A woman putting on a white doctor's coat standing in front of her computer. In the screen is a reflection of herself smiling and wearing a doctor's coat.

Telehealth and RA: Am I My Own Doctor Now?, Part 1

With great interest, I have read several accounts of persons living with chronic illnesses report on their telehealth appointments. Many of these appointments have been for routine follow-ups related to chronic conditions. I have yet to read an account of a virtual visit conducted for an acute flare-up of rheumatoid arthritis or multiple sclerosis.

What encompasses an in-person visit

During a normal year, I will see my rheumatologist at least four times and my neurology team at least twice. These appointments are much the same each time. Vital signs are checked; medication lists are confirmed; questions regarding symptoms are asked, and some degree of hands-on examination is conducted.

The outcome of these appointments is usually the same — new prescriptions electronically sent to the pharmacy, if needed, and orders for laboratory or imaging tests issued. A confirmation to “continue what you are doing” is typically added as well.

Patients are the greatest source of information

For these appointments, I can’t conduct my own blood tests or write my own prescriptions. But I am in charge of reporting on issues or concerns that I need my physician to focus on. As an engaged patient, I become the greatest source of information during each of these encounters.

How telehealth and in-person visits compare

With telehealth, not much is different except that I can take my own vital signs with equipment at home. What’s missing from the virtual appointment is the hands-on portion of the examination.

The need for a more thorough exam

To be honest, my current rheumatologist doesn’t conduct a very thorough physical examination. Nothing like my retired rheumatologist who was quite thorough. She had a knack for touching a spot I didn’t even know was tender until it made me jump.

We might be talking about how things were going and I would have to suddenly pause and say, “Wait, wherever that was that you just pushed on my ankle, it really hurt.” She was great at teasing out the swelling and tenderness I had not yet noticed or had come to ignore.

A virtual appointment with my rheumatologist

Just a few weeks ago, I had a virtual appointment with my current rheumatologist. The experience was somewhat laughable. An appointment time was offered by a staff member (8:30 am) and I expressed concern about how long the appointment would take. I had another appointment at 9:00 am with my therapist.

I was assured that my appointment with the rheumatologist was her first of the morning and that we would be concluded well before 9:00 am. Great!

I was instructed to log in at 8:15 am to be available to go over preliminary information. So of course, I logged in at 8:10 am to be early and was ready and waiting in the virtual “waiting room” the morning of my appointment.

I waited. I waited and checked my email. I waited and checked Facebook. I waited some more.

Will I be seen for my appointment?

Fifteen minutes after my appointment was supposed to have begun, I called the office. Nobody answered, but I could leave a message which I did. I waited some more. Another ten minutes later, I called the office a second time and left another message.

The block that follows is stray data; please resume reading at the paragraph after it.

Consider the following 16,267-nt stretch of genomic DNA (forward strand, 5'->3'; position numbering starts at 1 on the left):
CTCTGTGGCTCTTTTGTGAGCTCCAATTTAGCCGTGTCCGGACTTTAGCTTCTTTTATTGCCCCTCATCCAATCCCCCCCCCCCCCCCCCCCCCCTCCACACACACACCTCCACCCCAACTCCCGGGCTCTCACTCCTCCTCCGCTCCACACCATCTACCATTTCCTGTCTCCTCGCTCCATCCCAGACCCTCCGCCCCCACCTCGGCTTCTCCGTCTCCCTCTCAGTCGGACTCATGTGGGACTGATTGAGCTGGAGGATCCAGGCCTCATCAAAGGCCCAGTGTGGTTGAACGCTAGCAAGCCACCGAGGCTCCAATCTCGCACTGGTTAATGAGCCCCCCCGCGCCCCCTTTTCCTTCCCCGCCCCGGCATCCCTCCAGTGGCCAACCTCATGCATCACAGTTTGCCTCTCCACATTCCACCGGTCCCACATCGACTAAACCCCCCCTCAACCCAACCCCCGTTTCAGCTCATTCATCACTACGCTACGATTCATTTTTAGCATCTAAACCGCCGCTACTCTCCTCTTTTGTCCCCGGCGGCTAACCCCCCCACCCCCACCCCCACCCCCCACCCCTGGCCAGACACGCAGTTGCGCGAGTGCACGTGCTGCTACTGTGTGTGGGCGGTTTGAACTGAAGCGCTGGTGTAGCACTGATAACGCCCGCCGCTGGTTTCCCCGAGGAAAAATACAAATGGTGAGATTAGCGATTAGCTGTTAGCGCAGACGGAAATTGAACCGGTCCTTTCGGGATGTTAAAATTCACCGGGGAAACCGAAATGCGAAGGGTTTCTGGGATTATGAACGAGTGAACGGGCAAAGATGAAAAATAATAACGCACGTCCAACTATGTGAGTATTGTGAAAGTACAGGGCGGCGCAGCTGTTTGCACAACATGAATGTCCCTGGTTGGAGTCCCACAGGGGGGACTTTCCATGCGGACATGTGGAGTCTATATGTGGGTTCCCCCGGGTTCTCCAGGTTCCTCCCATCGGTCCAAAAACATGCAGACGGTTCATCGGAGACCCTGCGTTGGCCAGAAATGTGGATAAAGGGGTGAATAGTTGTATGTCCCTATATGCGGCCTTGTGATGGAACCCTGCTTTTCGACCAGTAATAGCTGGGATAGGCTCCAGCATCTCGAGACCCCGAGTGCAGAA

“Hi. This is Lisa Emrich again waiting for an appointment with Dr. G. I have been logged into the system since 8:10 am for my 8:30 am appointment. As I previously mentioned, I have another appointment at 9:00 am. I will need to sign-out of your system at that time. I’m sorry that this didn’t work. I’ll try calling the office again later to reschedule. Thanks,” I say.

Darn. I really just needed my doctor to send new orders for Rituxan infusions. I don’t have any real problems right now to report, nor do I need any new prescriptions.

A little too late

Not 10 minutes into my therapy appointment, my phone rings. It is the nurse who is calling to tell me to log in for my appointment and that the doctor is ready.

“I’m sorry. Like I mentioned when we made the appointment and in the two messages I left on the office phone this morning, I am not available right now. I can call you back at 10:05 am to find another appointment time if that works.”

I felt a little ridiculous outright saying, “No, I’m sorry. I can’t talk to the doctor right now.“

The quality of care with telehealth appointments

My goodness, these words I heard coming out of my mouth reminded me of a book titled The Patient Will See You Now: The Future of Medicine Is in Your Hands by Eric Topol. According to the New York Times Book Review, Topol made some bold assertions such as, “By the end of 2014, nearly 1 in 6 doctor visits in the United States will be virtual.”1 It only took a pandemic for Topol’s predictions to come to fruition.

The NYT review continues: “Such visits will improve access to physicians and possibly reduce costs. Nevertheless, I think it is fair to say that we don’t yet know whether the quality will be acceptable to patients or doctors.”1

Quality of care — that’s exactly the topic I wish to address in Part 2 of this series of "Telehealth and RA: Am I My Own Doctor Now?"

Be well,

My other articles on RheumatoidArthritis.net.

By providing your email address, you are agreeing to our privacy policy. We never sell or share your email address.

This article represents the opinions, thoughts, and experiences of the author; none of this content has been paid for by any advertiser. The RheumatoidArthritis.net team does not recommend or endorse any products or treatments discussed herein. Learn more about how we maintain editorial integrity here.

Join the conversation

or create an account to comment.
poll graphic

Community Poll

Did you enter our Awareness Month Giveaway yet?